Jason Muhammad wrote:
> If you refuse to plea though,
> the Judge will simply enter a "not guilty" plea on your behalf and
> proceed to trial.
The way to get around that is to ask for the extra time provided by
California Penal Code Section 990. Tell them that you need the
certified copy of the formal verified complaint to show to several
attorneys in town, as soon as you find any in compliance with Business &
Professions Code section 6067.
> The Frog Farmer's tactic is to not even allow the �case� to get to
> arraignment or at least not go beyond it. Again, these are two
> different tactics.
Again, my "tactics" come from a sequential reading of constitutions and
statutes already made popular by years of prior existence.
> In the Frog Farmer's most recent post, he said he wouldn't enter a
> plea unless a verified complaint is filed. I agree with that. A
> complaint is what gives the court subject matter jurisdiction.
Once again, "they" thought of it first!
> The complaint is the foundation of the jurisdiction of the magistrate.
> 22 Corpus Juris Secundum � 303, pages 456, 457
See? It's not even an issue!
> I asked the "officer" for his commission when he issued the citation.
> He became VERY angry. He said, �You wanna see my commission? Here.� He
> didn't show me anything other than a 4 digit number that he wrote on
> the citation next to the label �Badge ID�. He said, �I�m going to
> document everything about this stop. It�s being recorded and video
> Either way, I won't be entering a plea
> absent a verified complaint. If I refuse, I know the judge will simply
> enter a plea on my behalf of "not guilty":
They can usually only enter a plea for you if you "refuse" to enter a
plea. What if you CANNOT enter plea? Did you have counsel present for
the arraignment? Were all required elements of an arraignment met? Was
the complaint in order?
> When the judge enters a
> plea on your behalf, you must object on the record.
I would file a "Withdrawal of Plea" document.
> With respect to the verified complaint, I have cases that say that a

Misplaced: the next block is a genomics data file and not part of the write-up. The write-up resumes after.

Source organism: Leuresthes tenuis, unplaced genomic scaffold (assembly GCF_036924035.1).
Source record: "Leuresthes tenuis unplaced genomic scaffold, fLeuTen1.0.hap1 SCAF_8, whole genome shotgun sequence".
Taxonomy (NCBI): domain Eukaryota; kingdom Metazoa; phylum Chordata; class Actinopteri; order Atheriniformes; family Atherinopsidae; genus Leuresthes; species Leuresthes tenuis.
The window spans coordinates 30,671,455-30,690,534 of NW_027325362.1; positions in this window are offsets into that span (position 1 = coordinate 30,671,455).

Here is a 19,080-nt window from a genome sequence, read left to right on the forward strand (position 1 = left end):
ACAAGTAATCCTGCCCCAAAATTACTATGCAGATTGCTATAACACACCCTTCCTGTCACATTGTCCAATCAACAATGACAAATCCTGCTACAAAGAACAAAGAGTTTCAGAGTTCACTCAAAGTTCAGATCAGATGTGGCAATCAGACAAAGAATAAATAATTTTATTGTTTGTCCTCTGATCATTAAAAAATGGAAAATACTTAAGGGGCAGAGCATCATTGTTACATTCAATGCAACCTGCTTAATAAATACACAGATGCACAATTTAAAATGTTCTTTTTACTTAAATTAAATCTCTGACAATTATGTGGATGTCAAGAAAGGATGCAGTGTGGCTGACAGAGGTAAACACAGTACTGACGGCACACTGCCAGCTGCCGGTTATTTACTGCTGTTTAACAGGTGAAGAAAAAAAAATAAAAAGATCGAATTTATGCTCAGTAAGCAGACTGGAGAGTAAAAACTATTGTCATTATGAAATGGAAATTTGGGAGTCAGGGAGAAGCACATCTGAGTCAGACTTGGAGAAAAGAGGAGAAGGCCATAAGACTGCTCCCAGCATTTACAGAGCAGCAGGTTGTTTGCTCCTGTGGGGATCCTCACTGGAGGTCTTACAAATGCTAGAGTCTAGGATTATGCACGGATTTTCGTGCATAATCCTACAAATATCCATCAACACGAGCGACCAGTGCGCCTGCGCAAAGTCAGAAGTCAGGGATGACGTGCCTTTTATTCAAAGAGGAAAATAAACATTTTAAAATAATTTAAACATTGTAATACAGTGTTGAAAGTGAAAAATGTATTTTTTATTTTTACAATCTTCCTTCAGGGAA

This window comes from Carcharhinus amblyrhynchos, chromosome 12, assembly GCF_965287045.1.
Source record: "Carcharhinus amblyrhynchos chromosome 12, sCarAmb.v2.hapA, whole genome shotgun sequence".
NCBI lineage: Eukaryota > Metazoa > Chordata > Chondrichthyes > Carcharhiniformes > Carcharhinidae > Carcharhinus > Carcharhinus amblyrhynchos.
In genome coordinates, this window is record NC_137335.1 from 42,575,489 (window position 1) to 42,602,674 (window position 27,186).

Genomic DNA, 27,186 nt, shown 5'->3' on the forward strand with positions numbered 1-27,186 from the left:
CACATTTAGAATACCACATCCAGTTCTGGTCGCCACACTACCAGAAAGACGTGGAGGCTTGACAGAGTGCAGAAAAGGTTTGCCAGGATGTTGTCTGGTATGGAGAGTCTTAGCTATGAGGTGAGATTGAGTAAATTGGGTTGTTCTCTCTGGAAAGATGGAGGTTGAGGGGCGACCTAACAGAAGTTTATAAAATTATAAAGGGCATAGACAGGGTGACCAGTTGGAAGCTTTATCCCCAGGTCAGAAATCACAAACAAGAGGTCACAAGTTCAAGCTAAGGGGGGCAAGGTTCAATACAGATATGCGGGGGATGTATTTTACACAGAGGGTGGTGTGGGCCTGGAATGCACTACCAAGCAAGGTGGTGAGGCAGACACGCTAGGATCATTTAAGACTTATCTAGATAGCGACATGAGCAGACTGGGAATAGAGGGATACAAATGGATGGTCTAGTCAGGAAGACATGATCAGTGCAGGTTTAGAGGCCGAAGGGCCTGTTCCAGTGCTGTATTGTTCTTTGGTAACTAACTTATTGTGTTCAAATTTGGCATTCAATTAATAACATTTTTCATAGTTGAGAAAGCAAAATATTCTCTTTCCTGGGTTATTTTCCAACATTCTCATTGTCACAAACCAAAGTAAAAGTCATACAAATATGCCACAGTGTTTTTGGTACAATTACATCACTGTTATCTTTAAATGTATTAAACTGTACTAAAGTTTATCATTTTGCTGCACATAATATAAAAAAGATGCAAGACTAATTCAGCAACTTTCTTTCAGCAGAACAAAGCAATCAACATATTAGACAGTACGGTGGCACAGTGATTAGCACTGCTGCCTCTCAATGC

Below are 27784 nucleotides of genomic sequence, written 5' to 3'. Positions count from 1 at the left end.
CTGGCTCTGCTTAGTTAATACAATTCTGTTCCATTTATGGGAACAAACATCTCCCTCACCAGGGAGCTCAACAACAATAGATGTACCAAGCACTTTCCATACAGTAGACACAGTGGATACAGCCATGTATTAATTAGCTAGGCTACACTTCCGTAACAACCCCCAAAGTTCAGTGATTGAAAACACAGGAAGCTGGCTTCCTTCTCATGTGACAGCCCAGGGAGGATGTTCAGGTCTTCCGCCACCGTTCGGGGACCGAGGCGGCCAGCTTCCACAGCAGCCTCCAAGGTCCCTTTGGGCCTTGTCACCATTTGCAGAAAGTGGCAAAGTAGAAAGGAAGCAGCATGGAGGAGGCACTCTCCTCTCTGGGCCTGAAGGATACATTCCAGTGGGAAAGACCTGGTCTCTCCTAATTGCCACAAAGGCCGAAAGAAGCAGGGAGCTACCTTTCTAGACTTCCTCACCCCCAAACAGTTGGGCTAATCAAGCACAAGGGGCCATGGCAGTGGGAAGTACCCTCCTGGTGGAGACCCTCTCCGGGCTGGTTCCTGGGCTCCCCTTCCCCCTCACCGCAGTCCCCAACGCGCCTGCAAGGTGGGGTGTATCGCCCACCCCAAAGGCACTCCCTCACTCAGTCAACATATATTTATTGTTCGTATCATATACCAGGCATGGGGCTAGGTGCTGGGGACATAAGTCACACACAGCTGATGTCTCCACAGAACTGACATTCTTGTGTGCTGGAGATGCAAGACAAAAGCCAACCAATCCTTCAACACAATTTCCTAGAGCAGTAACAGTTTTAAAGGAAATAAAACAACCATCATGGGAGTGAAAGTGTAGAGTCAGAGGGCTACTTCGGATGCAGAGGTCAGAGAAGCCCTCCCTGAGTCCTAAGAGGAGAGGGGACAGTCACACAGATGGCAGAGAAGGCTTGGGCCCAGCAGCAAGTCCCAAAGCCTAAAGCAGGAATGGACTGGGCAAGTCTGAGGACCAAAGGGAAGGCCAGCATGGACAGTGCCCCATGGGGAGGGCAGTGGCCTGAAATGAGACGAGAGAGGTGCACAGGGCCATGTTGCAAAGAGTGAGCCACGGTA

> conviction is automatically reversed on appeal if a verified complaint
> is not filed upon request and when its absence is objected to on the
> record or by pre-trial motion.
It only makes sense! Any riff-raff can make unverified complaints all
> The issue of a verified complaint is putting �first things first.�
> Well, it's almost �first things first.� There is the issue that Frog
> Farmer enlightened all of us too and that is the question of whether
> we are dealing with impersonators or not. That is an important step.
> The next is a verified complaint. After that is arraignment. If you
> get past that then there are pre-trial motions, voir dire,
> interlocutory appeals, extraordinary writs, trial, judgment, post-
> trial motions and appeal.
Right. Don't forget those writs, because that's where you actually do
> For a traffic case, they would be spending thousands of dollars for a
> $75 fine and THEN, with the Handyman's brilliant research on
> exactments (HAGAR v. LAND RECLAMATION, 111 U.S. 701 (May 5, 1884)),
> his and Frog Farmer's research on FRN's not being legal tender (repeal
> of HJR-192) and U.S. Constitution Article 1, Section 10, Clause 1,
> they couldn�t collect anyway.
They couldn't collect twenty years ago either. I know my very first
case that I took on intentionally was over a $14 dog license. They sent
two people after me first, and I took a half hour of their time, plus
the time getting ready to see me, and the time recovering from seeing
me. Then they spent for a court case, over twelve hearings, all kinds
of fun and games, and an appeal where they surrendered just before it
occurred. Estimates by others say they spent well over $5,000 on me.
My costs were about $120. Since I never bought dog licenses again in
over 25 years, I'm well ahead on it. They've never raised the issue
again, despite meeting my dogs, which they forgot to do the last time.